The Complaint Action Plan: Responding to Misconduct Allegations in the Aftermath of Civil Unrest

Sydney Roberts

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Oct 13, 2022

Most public safety agencies, civilian police oversight bodies and police internal affairs units across the country were unprepared to ensure a timely response to public complaints in the wake of protests and civil unrest that followed the murder of George Floyd. These bodies lacked sufficient personnel to intake, triage and investigate the sudden barrage of complaints received against law enforcement personnel.

In the first two weeks of protest following the killing of George Floyd, individuals filed more than 400 complaints against Chicago Police Department officers. The Seattle Police Department received more than 19,000 complaints, and the New York City Police Department received more than 700. Such a marked increase of received complaints within a short period could significantly impact the timeliness of complaint investigations.

What Is a Complaint Action Plan?

Public safety agencies can better prepare themselves for a sudden surge in public complaints by creating a complaint action plan that outlines the agency’s response, transparency and engagement efforts. The plan should ensure a timely and transparent response to complaints and include community outreach and engagement.

Such a plan could be a standalone document constructed by a law enforcement agency’s internal affairs unit or a civilian police oversight body. Alternatively, the plan could be integrated into a larger emergency operations, critical incident, or crisis response plan. Having an action plan to handle police misconduct complaints ensures accountability.

Four Key Aspects of a Complaint Action Plan

On-Call Team. The complaint intake process must be sufficiently resilient to ensure consistency, timeliness and comprehensiveness at all times. Establishing an on-call team to manage and triage incoming complaints during mass gatherings, large events and periods of civil unrest will ensure stability should you encounter a sudden surge of complaints. The on-call team begins preliminary investigative work, including:

  • Conducting complainant and witness interviews
  • Reviewing video evidence
  • Canvassing the incident scene and social media sites
  • Collecting other pertinent evidence

Agencies should identify key triage factors in advance, such as:

  • Seriousness of the complaint and injury, if applicable
  • Presence of actionable evidence
  • Cooperation of the victim, complainant or witness
  • Possibility of criminal charges against the officer

Complaint Dashboard. To avoid compromising a subsequent investigation, the investigating agency must be transparent in the complaint information received and provide assurance that action is being taken to ensure accountability. A police complaint dashboard – specifically one that displays complaint data related to the event sparking the increase in complaints – provides transparency to the public. Dashboard data should include, but not be limited to:

  • Nature of the complaint
  • Date and location of the incident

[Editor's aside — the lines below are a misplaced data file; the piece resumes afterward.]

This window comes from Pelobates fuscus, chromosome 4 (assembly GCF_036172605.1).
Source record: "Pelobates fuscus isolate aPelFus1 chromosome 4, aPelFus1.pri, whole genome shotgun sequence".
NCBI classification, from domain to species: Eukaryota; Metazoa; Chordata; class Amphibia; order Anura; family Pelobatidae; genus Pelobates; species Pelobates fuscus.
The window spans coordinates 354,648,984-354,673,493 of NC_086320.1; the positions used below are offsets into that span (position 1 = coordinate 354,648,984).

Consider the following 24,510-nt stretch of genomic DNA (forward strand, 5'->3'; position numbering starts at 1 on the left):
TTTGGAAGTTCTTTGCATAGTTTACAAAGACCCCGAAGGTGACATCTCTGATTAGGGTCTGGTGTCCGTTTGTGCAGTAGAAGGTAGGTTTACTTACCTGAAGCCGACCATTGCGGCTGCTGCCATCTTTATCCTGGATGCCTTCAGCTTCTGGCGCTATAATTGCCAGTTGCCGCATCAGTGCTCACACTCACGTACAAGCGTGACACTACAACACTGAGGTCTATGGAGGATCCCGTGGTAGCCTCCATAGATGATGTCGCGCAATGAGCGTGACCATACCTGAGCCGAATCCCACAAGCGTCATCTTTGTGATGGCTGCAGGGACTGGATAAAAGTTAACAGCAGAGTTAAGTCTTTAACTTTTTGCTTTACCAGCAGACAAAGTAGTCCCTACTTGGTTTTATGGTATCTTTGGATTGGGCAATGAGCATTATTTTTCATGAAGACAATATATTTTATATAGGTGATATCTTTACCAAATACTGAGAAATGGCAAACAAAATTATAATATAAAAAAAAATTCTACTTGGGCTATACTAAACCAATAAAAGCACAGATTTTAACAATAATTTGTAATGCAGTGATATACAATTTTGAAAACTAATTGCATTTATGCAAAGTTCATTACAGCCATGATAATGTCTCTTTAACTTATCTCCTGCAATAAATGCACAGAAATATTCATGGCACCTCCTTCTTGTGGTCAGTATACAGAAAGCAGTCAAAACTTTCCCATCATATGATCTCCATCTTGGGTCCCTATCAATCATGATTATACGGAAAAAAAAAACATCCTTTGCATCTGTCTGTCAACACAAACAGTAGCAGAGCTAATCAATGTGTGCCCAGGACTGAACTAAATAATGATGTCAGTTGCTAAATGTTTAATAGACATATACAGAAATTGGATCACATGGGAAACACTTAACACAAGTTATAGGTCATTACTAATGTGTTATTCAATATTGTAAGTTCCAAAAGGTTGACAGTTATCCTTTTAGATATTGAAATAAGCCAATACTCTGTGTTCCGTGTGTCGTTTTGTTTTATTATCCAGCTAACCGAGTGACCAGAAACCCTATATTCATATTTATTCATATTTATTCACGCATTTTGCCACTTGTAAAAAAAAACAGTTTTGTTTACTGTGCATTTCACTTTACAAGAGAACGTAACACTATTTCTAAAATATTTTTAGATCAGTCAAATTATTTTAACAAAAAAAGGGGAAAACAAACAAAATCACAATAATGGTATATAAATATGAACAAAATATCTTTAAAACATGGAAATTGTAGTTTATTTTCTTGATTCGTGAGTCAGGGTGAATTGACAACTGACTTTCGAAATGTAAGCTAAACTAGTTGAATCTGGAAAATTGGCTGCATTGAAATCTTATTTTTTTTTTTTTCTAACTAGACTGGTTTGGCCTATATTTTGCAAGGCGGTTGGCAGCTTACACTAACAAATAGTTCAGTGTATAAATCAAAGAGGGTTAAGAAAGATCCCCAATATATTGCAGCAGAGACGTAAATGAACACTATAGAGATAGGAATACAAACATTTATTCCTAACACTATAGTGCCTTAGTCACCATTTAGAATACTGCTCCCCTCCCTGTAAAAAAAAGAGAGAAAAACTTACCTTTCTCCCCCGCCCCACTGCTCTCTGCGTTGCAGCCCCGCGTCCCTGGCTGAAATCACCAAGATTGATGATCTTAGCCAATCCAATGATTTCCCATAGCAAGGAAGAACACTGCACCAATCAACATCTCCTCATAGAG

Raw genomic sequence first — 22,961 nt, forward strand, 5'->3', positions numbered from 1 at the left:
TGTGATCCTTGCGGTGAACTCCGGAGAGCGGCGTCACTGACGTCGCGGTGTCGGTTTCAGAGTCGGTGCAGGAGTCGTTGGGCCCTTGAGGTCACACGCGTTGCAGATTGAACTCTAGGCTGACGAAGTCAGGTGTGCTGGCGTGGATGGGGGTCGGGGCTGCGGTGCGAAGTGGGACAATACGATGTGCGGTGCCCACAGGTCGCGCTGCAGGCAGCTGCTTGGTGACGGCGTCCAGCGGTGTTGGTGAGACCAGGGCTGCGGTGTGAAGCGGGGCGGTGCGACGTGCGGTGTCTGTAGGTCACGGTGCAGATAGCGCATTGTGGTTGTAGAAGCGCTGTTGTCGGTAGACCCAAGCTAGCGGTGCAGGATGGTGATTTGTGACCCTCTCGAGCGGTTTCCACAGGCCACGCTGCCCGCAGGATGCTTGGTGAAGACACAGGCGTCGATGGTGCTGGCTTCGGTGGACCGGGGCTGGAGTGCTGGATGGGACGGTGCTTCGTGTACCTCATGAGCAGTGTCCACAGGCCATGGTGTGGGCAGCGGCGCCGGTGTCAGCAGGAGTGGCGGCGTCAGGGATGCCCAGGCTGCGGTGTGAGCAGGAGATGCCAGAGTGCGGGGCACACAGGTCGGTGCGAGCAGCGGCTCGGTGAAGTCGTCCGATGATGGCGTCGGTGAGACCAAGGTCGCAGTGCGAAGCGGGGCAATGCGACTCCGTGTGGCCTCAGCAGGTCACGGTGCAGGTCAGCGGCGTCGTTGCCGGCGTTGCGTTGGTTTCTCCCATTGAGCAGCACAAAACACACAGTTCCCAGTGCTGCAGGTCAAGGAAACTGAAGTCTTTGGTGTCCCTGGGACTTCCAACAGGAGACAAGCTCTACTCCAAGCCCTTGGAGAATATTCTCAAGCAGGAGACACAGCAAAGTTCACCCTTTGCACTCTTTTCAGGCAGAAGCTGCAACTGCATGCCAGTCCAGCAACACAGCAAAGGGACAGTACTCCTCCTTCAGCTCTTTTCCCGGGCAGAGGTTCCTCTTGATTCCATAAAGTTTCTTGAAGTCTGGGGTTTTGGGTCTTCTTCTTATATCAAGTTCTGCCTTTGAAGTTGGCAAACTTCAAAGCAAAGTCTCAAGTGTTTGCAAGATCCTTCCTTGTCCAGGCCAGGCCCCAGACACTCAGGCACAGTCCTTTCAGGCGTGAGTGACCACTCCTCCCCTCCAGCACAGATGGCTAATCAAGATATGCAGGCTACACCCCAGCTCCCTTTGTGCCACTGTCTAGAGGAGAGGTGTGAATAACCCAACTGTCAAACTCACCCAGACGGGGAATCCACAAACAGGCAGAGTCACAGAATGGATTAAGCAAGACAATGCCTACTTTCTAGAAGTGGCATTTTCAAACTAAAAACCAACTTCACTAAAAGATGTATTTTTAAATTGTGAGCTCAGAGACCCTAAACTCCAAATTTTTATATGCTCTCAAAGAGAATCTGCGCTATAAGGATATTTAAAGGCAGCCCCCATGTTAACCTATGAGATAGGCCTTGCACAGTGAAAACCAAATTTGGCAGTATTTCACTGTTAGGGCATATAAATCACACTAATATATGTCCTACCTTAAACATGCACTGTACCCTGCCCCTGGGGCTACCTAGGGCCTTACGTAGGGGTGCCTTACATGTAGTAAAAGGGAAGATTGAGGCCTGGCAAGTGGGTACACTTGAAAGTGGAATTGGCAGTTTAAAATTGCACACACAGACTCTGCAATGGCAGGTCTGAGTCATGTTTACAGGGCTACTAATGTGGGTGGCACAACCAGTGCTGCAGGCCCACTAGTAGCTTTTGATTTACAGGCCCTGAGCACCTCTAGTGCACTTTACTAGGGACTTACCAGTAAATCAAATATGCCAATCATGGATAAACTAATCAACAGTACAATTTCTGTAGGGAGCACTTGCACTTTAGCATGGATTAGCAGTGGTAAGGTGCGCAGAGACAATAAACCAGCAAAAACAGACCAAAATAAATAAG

• Demographic information for the involved officer, complainant or victim
  • Officer rank
  • Complaint resolution

Media Engagement. Public safety agencies should proactively leverage media outlets, including social media, to acknowledge that they have received complaints. Agencies should affirm that all complaints will be subject to review and investigation. These efforts and accountability increase transparency regarding the handling of police complaints.

Community Outreach. The willingness of the community to actively partner in crime prevention and detection hinges on its trust and confidence in policing institutions and their willingness to hold themselves accountable. Direct engagement with community residents and stakeholders is a critical step in building public confidence. Agencies must inform the community about the police oversight and accountability system, engage in an open dialogue about the complaint data, and encourage community members to file complaints.

Community outreach provides agencies the opportunity to hear about community members’ experiences with the police, barriers and fears with regard to filing complaints, and their perspectives on appropriate outcomes. These outreach efforts must include two-way conversations and should occur along with the broad dissemination of information about police misconduct.

Ensure Integrity and Accountability in the Complaint Process

The integrity of the police oversight and accountability system relies on timeliness, transparency and community engagement. Adherence to these principles is critical when an increase in received complaints is likely. Public safety agencies that incorporate a complaint action plan are best positioned to ensure their investigations align with best practices. Moreover, by developing such a plan, your agency’s commitment to accountability is reinforced with the public.

Jensen Hughes’ team of law enforcement consultants has planned, led and implemented many of the most comprehensive transformation initiatives over the past three decades. Learn more about how we can help your law enforcement agency provide greater transparency and regain or deepen your community’s trust.

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About the author

Sydney R. Roberts, JD
A proven leader in police accountability, Sydney has provided insight and guidance on civil and human rights matters impacting law enforcement, including illegal search and seizure, denial of counsel and officer-involved shootings.